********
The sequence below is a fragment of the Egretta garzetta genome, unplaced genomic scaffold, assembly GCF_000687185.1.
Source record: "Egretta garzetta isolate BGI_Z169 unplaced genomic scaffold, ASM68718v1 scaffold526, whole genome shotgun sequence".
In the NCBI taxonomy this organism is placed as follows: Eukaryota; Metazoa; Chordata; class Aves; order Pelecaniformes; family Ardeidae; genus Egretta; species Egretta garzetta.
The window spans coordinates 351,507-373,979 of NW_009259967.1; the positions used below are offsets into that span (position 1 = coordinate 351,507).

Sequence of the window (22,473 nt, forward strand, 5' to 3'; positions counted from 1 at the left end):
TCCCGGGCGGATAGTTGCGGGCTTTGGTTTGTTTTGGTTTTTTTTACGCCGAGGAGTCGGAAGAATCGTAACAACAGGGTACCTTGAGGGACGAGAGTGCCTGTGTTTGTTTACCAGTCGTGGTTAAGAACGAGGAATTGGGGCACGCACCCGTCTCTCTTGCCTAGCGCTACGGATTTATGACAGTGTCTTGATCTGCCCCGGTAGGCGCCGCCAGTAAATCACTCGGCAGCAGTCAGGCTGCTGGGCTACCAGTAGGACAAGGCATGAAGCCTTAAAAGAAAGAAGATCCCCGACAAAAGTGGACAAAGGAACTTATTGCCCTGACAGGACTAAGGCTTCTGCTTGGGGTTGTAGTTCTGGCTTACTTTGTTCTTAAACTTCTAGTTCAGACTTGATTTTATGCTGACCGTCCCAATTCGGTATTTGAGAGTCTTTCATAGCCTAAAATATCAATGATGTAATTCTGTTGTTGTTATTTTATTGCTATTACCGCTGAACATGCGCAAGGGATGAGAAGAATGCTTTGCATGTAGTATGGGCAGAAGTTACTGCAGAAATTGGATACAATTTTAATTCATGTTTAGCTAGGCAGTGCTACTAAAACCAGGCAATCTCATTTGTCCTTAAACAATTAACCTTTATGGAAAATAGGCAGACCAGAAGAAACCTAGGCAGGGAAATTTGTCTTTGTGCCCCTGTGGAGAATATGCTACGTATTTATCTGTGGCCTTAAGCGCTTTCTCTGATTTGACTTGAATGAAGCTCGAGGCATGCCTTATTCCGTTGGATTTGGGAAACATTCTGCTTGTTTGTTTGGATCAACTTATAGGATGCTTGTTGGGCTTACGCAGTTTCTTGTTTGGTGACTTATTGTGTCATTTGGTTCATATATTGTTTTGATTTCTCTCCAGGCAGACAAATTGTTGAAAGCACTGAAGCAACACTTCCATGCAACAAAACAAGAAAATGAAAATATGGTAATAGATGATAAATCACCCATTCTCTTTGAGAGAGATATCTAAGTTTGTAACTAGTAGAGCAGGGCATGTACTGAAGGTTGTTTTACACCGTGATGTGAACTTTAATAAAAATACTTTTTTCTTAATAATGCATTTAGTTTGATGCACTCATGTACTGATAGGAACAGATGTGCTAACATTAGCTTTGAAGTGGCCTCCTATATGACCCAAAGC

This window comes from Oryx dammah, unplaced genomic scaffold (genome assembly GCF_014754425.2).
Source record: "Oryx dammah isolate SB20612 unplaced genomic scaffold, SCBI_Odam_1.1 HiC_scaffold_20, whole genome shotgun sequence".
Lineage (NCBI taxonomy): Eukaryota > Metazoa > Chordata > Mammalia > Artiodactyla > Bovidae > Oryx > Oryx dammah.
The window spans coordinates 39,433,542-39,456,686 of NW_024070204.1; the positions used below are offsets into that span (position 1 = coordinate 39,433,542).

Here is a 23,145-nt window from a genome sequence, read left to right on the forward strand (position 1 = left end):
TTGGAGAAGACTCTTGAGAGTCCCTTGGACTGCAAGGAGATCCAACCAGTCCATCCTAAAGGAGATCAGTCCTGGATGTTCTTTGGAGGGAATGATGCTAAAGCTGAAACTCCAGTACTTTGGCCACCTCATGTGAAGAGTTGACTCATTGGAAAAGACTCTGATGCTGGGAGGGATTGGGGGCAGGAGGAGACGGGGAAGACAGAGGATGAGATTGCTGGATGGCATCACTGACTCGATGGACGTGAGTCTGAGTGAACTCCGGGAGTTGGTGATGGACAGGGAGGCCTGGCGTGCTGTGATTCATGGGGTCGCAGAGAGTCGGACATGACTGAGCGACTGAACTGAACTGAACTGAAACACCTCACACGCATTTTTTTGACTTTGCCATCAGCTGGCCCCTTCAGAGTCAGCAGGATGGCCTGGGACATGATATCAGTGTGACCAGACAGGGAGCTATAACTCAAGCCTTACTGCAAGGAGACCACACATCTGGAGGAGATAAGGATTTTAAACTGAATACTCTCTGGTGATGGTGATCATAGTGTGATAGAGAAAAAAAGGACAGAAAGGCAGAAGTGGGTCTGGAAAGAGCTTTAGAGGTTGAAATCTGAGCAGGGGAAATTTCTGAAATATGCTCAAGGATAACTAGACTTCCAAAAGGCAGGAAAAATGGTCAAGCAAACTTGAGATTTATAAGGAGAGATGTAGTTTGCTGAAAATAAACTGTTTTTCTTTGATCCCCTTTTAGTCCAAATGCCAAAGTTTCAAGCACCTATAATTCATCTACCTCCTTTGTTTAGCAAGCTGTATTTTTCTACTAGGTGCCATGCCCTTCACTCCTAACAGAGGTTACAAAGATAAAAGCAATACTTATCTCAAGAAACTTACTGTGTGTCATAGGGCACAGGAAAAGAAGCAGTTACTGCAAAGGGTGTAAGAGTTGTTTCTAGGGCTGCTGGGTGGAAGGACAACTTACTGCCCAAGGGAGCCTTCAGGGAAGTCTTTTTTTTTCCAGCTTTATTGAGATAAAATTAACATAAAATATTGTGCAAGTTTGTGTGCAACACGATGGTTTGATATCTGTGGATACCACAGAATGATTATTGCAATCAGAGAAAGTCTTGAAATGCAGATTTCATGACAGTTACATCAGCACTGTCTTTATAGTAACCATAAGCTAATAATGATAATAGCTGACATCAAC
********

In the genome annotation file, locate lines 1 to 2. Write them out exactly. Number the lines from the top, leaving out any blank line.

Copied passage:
The sequence below is a fragment of the Egretta garzetta genome, unplaced genomic scaffold, assembly GCF_000687185.1.
Source record: "Egretta garzetta isolate BGI_Z169 unplaced genomic scaffold, ASM68718v1 scaffold526, whole genome shotgun sequence".